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Pediatrics. 2015 Nov;136(5):e1237-48. doi: 10.1542/peds.2015-0578. Epub 2015 Oct 19.

Incidence and Characteristics of Autoimmune Hepatitis.

Author information

1
University of Ottawa and Children's Hospital of Eastern Ontario, Ottawa, Ontario, Canada; cajimenez@cheo.on.ca.
2
University of Toronto and The Hospital for Sick Children, Toronto, Ontario, Canada;
3
McGill University and Montreal Children's Hospital, Montreal, Quebec, Canada;
4
University of Alberta and Stollery Children's Hospital, Edmonton, Alberta, Canada;
5
University of Ottawa and Children's Hospital of Eastern Ontario, Ottawa, Ontario, Canada;
6
Memorial University of Newfoundland and Janeway Children's Hospital, St. John's, Newfoundland, Canada;
7
Dalhousie University and IWK Health Center, Halifax, Nova Scotia, Canada;
8
McMaster University and McMaster Children's Hospital, Hamilton, Ontario, Canada;
9
University of Saskatchewan and Children's Hospital of Saskatchewan, Saskatoon, Saskatchewan, Canada;
10
University of Western Ontario and London Health Science Center, London, Ontario, Canada;
11
University of Manitoba and The Children's Hospital of Winnipeg, Winnipeg, Manitoba, Canada;
12
University of British Columbia and BC Children's Hospital, Vancouver, British Columbia, Canada;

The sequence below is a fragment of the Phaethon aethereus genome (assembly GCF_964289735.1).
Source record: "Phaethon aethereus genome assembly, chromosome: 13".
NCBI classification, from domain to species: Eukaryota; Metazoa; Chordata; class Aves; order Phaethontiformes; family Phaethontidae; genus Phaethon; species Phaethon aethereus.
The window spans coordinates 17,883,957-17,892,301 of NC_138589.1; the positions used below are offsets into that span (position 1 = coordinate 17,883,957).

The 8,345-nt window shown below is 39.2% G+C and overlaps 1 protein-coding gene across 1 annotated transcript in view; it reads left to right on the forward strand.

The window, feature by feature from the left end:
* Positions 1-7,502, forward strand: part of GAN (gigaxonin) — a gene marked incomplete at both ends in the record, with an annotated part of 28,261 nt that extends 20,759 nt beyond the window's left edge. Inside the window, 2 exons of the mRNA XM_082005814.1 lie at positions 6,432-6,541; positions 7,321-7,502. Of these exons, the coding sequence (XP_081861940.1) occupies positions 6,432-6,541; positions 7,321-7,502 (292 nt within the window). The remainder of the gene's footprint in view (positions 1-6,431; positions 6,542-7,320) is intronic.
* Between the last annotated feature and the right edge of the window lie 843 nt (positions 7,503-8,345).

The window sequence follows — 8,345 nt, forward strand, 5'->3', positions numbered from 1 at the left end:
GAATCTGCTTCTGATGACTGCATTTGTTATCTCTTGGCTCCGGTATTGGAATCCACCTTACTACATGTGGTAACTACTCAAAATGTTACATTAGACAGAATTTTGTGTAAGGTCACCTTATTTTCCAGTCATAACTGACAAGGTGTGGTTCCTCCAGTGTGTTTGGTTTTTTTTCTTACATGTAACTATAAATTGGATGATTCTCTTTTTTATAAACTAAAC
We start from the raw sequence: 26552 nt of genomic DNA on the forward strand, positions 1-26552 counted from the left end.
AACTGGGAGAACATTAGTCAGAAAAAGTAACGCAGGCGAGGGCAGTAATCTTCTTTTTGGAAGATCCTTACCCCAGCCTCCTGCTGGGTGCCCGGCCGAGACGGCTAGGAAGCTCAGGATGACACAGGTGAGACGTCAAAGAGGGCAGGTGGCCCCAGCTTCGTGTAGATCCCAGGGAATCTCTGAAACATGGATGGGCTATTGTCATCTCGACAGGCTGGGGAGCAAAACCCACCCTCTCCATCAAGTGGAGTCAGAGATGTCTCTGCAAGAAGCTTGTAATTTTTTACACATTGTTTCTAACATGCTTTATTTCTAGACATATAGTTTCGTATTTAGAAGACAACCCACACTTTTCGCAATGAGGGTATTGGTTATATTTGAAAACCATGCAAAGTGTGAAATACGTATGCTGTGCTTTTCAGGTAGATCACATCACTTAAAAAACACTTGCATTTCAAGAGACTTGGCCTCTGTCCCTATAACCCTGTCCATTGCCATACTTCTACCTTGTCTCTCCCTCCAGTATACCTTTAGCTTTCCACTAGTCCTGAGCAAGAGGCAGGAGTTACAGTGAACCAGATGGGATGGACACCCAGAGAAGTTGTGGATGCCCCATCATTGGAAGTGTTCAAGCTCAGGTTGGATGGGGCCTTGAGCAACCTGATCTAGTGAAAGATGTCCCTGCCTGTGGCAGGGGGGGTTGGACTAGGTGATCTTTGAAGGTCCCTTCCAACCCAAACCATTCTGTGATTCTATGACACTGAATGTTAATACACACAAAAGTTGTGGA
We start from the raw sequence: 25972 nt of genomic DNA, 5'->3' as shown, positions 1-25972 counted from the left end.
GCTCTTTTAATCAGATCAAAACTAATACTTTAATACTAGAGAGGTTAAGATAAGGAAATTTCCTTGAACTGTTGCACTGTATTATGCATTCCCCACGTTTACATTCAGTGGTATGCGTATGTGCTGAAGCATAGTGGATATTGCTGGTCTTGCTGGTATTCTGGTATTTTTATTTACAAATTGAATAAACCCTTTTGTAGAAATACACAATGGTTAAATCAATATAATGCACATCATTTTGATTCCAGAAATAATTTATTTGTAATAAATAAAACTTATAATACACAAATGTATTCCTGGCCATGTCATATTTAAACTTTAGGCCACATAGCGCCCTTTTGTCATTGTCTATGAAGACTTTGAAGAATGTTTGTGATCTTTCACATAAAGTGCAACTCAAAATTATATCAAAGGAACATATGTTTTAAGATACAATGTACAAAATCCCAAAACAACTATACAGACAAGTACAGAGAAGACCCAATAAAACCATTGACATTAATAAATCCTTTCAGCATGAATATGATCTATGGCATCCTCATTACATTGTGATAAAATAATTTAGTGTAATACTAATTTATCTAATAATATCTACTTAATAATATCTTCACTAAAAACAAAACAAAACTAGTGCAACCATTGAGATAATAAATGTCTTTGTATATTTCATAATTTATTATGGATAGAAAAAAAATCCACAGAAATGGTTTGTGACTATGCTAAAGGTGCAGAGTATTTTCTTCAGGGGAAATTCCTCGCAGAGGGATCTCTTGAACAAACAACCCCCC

13
University of Calgary and Alberta Children's Hospital Calgary, Alberta, Canada; and.
14
University of Montreal and Centre Hospitalier Universitaire Sainte-Justine, Montreal, Quebec, Canada.

Abstract

BACKGROUND AND OBJECTIVES:

Autoimmune hepatitis (AIH) is a progressive inflammatory liver disease of unknown etiology, with limited population-based estimates of pediatric incidence. We reported the incidence of pediatric AIH in Canada and described its clinical characteristics.

METHODS:

We conducted a retrospective cohort study of patients aged <18 years diagnosed with AIH between 2000-2009 at all pediatric centers in Canada.

RESULTS:

A total of 159 children with AIH (60.3% female, 13.2% type 2 AIH) were identified. Annual incidence was 0.23 per 100000 children. Median age at presentation for type 1 was 12 years (interquartile range: 11-14) versus 10 years for type 2 (interquartile range: 4.5-13) (P = .03). Fatigue (58%), jaundice (54%), and abdominal pain (49%) were the most common presenting symptoms. Serum albumin (33 vs 38 g/L; P = .03) and platelet count (187 000 vs 249 000; P <.001) were significantly lower and the international normalized ratio (1.4 vs 1.2; P <.001) was higher in cirrhotic versus noncirrhotic patients. Initial treatment included corticosteroids (80%), azathioprine (32%), and/or cyclosporine (13%). Response to treatment at 1 year was complete in 90%, and partial in 3%. 3% of patients had no response, and 3% responded and later relapsed. Nine patients underwent liver transplantation, and 4 patients died at a mean follow-up of 4 years.

CONCLUSIONS:

AIH is uncommon in children and adolescents in Canada. Type 1 AIH was diagnosed 5.5 times more frequently than type 2 AIH. Most patients respond well to conventional therapy, diminishing the need for liver transplantation.

PMID:
26482664
DOI:
10.1542/peds.2015-0578
[Indexed for MEDLINE]
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